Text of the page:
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This prediction is a part of the unchangeable counsels of Jehovah. It could not have been written, unless it had been true. It could not have been true, unless fulfilled by this very observation of the Sabbath. The Sabbath could not have been thus observed, and men could not have been thus blessed in observing it, unless, at the very time of this observance, it had still remained an institution of God. For God himself has declared, that mankind shall not add to his words, nor diminish aught from them ;' and that, instead of blessing those who add to the words written in the Scriptures, he will

add to them the plagues, which are written in the Scriptures.' But to add to the institutions of God is to add to his word, in the most arrogant and guilty manner. If the Sabbath be not now a divine institution, he who observes it as such, adds to the institutions of God, and is grossly guilty of this arrogance. He may therefore certainly, as well as justly, expect to find a curse, and not a blessing; to be destroyed with a more terrible destruction than that which Nadab and Abibu experienced, for adding to the institutions of God one of their own, of a far less extraordinary and guilty nature.

But how different from all this has been the fact! How exactly, as well as gloriously, has this prediction been fulfilled! God has really 'gathered unto Christ others, beside the outcasts of Israel.' The Gentiles, the sons of the stranger,' bave, in immense multitudes, joined themselves to the Lord

—they have served him—they have loved his name—they have kept the Sabbath from polluting it—they have taken hold of his covenant—they have been made joyful in his house of prayer and their sacrifices and their burnt-offerings have been accepted upon his altar—and his house has been called An house of prayer for all people. Thus, as Isaiah predicted, there has actually been a Sabbath under the dispensation of the Gospel, remaining now for almost eighteen hundred years ; and this Sabbath has been attended with the peculiar blessings predicted by this evangelical prophet.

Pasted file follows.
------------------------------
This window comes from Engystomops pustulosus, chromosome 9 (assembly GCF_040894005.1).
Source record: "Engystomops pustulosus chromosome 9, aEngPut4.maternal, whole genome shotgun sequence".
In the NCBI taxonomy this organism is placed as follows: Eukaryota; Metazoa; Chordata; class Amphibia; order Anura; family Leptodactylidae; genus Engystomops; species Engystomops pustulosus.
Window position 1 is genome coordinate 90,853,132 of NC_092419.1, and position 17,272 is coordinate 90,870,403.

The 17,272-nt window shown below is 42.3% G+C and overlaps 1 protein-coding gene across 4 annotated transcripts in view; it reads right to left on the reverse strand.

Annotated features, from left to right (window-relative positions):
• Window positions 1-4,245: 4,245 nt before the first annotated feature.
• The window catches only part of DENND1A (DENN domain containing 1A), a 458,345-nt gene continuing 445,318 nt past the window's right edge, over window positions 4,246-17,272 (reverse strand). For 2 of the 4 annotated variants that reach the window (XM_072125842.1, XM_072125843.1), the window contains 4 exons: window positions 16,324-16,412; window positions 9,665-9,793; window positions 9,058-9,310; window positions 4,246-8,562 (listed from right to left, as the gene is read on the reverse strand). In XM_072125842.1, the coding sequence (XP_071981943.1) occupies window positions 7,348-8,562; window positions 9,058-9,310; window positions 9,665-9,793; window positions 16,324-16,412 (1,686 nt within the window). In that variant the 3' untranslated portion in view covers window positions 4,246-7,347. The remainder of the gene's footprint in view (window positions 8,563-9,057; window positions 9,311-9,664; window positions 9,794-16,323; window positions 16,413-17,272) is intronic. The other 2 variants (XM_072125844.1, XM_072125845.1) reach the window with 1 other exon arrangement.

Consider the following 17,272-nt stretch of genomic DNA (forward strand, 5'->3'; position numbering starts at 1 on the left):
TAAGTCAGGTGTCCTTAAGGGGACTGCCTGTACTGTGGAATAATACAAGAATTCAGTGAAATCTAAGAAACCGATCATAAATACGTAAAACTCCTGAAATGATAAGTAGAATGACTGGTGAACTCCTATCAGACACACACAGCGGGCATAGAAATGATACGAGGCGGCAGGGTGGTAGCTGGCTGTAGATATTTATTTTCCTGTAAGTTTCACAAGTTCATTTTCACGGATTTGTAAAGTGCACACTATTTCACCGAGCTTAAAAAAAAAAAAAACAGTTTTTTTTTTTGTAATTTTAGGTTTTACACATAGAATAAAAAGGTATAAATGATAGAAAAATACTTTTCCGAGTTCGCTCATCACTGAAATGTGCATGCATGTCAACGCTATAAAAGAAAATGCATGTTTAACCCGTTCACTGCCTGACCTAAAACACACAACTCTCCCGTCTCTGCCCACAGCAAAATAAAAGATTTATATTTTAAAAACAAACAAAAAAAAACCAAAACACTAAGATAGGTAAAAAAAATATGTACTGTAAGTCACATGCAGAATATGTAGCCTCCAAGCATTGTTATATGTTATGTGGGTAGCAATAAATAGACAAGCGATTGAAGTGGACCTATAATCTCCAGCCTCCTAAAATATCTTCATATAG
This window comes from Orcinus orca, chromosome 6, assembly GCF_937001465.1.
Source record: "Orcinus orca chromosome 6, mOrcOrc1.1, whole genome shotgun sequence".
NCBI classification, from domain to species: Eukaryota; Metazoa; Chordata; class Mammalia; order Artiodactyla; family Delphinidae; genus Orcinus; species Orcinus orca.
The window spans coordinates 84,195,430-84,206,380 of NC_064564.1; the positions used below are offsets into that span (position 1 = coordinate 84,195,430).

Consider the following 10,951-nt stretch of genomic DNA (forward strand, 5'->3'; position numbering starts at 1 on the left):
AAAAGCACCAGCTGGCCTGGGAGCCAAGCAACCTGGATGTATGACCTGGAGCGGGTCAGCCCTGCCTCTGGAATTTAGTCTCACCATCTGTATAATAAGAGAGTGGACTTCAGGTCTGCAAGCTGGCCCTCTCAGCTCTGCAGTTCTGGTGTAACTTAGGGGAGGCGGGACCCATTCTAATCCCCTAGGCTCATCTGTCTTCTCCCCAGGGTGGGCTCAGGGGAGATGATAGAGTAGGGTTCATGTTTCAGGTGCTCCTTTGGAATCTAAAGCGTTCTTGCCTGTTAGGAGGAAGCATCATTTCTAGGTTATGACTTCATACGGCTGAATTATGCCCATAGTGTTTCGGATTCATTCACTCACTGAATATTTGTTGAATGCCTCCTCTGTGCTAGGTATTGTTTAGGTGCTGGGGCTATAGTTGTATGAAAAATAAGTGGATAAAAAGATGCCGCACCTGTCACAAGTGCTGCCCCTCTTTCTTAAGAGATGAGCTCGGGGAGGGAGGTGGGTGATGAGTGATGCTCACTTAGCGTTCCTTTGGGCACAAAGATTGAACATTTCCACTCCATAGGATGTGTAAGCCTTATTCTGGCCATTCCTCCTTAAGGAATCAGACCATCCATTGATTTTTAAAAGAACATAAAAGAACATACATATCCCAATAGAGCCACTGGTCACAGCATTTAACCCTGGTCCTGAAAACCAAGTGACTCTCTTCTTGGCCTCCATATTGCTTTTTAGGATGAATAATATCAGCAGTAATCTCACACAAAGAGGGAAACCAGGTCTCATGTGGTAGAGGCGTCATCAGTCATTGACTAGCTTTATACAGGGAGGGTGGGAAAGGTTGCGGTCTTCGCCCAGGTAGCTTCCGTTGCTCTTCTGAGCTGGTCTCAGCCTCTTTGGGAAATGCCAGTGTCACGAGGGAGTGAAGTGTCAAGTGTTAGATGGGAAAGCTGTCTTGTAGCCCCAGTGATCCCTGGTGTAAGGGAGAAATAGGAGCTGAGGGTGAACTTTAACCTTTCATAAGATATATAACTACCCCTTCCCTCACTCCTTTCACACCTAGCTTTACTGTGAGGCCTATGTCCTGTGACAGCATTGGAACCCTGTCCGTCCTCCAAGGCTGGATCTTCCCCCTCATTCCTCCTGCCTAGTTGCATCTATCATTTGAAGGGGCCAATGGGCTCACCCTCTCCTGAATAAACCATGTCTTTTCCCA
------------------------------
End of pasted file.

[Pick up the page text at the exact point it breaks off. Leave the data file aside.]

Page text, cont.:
4. The Perpetuity of the Sabbath is fairly argued from Psalm cxviii. 19–26. Open to me the gates of righteouspess: I will go into them; and I will praise the Lord. This gate of the Lord, into which the righteous shall enter. I will praise thee; for thou hast heard me, and art become my salvation. The stone, which the builders refused, is become the head-stone of the corner. This is the Lord's doing; and it is marvellous in our eyes. This is the day which the Lord hath made: We will rejoice, and be glad in it. Save now, I beseech thee, O Lord : O Lord, I beseech thee, send now prosperity! Blessed be he, that cometh in the name of the Lord. We have blessed you out of the house of the Lord.'

This psalm, particularly the prophecy contained in these words, is explained by St. Peter, as referring to Christ; the true ' head-stone of the corner' rejected by the Jewish builders; and, of course, as referring to the times of the Christian dispensation. In these times then there was to be a day which the Lord had made;' not in the literal sense ; for in this sense he had made all days; but in the spiritual sense ; that is, a day which he had sanctified, consecrated to himself, devoted to bis own worship ;- of a common and secular day, made into a holy and religious one. It was a day on which' the gates of righteousness' were to be opened :' that is, the gates of the sanctuary, or house of God; and styled ' the gate, (or gates) of the Lord.' It was a day on which the righteous,' as a body, were to enter into them. It was the day on which *the Lord became their salvation. It was the day on which 'the stone, rejected by the builders, became the head-stone of the corner.' It was a day on which prayers were to be offered up, and praises to be sung to God. Finally, it was a day in which the righteous were to receive blessings from the house of the Lord.